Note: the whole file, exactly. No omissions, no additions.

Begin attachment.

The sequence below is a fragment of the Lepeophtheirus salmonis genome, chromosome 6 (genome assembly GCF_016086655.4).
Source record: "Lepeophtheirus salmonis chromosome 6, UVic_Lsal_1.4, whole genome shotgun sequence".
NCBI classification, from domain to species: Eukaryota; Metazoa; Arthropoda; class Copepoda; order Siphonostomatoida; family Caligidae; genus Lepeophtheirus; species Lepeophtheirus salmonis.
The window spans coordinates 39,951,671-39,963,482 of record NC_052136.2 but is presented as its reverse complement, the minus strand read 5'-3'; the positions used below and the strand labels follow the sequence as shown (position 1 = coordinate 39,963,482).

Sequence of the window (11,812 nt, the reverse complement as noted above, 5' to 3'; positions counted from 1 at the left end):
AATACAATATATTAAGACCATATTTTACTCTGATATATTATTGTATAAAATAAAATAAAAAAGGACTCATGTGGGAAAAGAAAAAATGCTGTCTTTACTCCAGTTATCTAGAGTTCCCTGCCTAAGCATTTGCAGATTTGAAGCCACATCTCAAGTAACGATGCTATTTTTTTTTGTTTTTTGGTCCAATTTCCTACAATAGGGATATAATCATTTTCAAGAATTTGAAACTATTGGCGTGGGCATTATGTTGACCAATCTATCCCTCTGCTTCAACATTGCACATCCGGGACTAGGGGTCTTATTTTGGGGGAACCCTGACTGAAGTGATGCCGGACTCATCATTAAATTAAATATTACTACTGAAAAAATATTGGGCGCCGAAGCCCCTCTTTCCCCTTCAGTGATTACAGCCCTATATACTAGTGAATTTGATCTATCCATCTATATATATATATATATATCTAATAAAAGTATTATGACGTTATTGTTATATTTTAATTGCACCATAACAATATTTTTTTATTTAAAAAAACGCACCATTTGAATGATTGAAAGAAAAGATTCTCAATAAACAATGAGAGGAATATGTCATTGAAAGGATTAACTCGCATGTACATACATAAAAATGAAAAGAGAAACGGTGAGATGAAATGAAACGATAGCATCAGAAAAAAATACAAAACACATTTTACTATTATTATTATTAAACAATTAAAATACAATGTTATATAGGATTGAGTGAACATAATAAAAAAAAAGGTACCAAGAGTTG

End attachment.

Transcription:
The sequence below is a fragment of the Lepeophtheirus salmonis genome, chromosome 6 (genome assembly GCF_016086655.4).
Source record: "Lepeophtheirus salmonis chromosome 6, UVic_Lsal_1.4, whole genome shotgun sequence".
NCBI classification, from domain to species: Eukaryota; Metazoa; Arthropoda; class Copepoda; order Siphonostomatoida; family Caligidae; genus Lepeophtheirus; species Lepeophtheirus salmonis.
The window spans coordinates 39,951,671-39,963,482 of record NC_052136.2 but is presented as its reverse complement, the minus strand read 5'-3'; the positions used below and the strand labels follow the sequence as shown (position 1 = coordinate 39,963,482).

Sequence of the window (11,812 nt, the reverse complement as noted above, 5' to 3'; positions counted from 1 at the left end):
AATACAATATATTAAGACCATATTTTACTCTGATATATTATTGTATAAAATAAAATAAAAAAGGACTCATGTGGGAAAAGAAAAAATGCTGTCTTTACTCCAGTTATCTAGAGTTCCCTGCCTAAGCATTTGCAGATTTGAAGCCACATCTCAAGTAACGATGCTATTTTTTTTTGTTTTTTGGTCCAATTTCCTACAATAGGGATATAATCATTTTCAAGAATTTGAAACTATTGGCGTGGGCATTATGTTGACCAATCTATCCCTCTGCTTCAACATTGCACATCCGGGACTAGGGGTCTTATTTTGGGGGAACCCTGACTGAAGTGATGCCGGACTCATCATTAAATTAAATATTACTACTGAAAAAATATTGGGCGCCGAAGCCCCTCTTTCCCCTTCAGTGATTACAGCCCTATATACTAGTGAATTTGATCTATCCATCTATATATATATATATATATCTAATAAAAGTATTATGACGTTATTGTTATATTTTAATTGCACCATAACAATATTTTTTTATTTAAAAAAACGCACCATTTGAATGATTGAAAGAAAAGATTCTCAATAAACAATGAGAGGAATATGTCATTGAAAGGATTAACTCGCATGTACATACATAAAAATGAAAAGAGAAACGGTGAGATGAAATGAAACGATAGCATCAGAAAAAAATACAAAACACATTTTACTATTATTATTATTAAACAATTAAAATACAATGTTATATAGGATTGAGTGAACATAATAAAAAAAAAGGTACCAAGAGTTG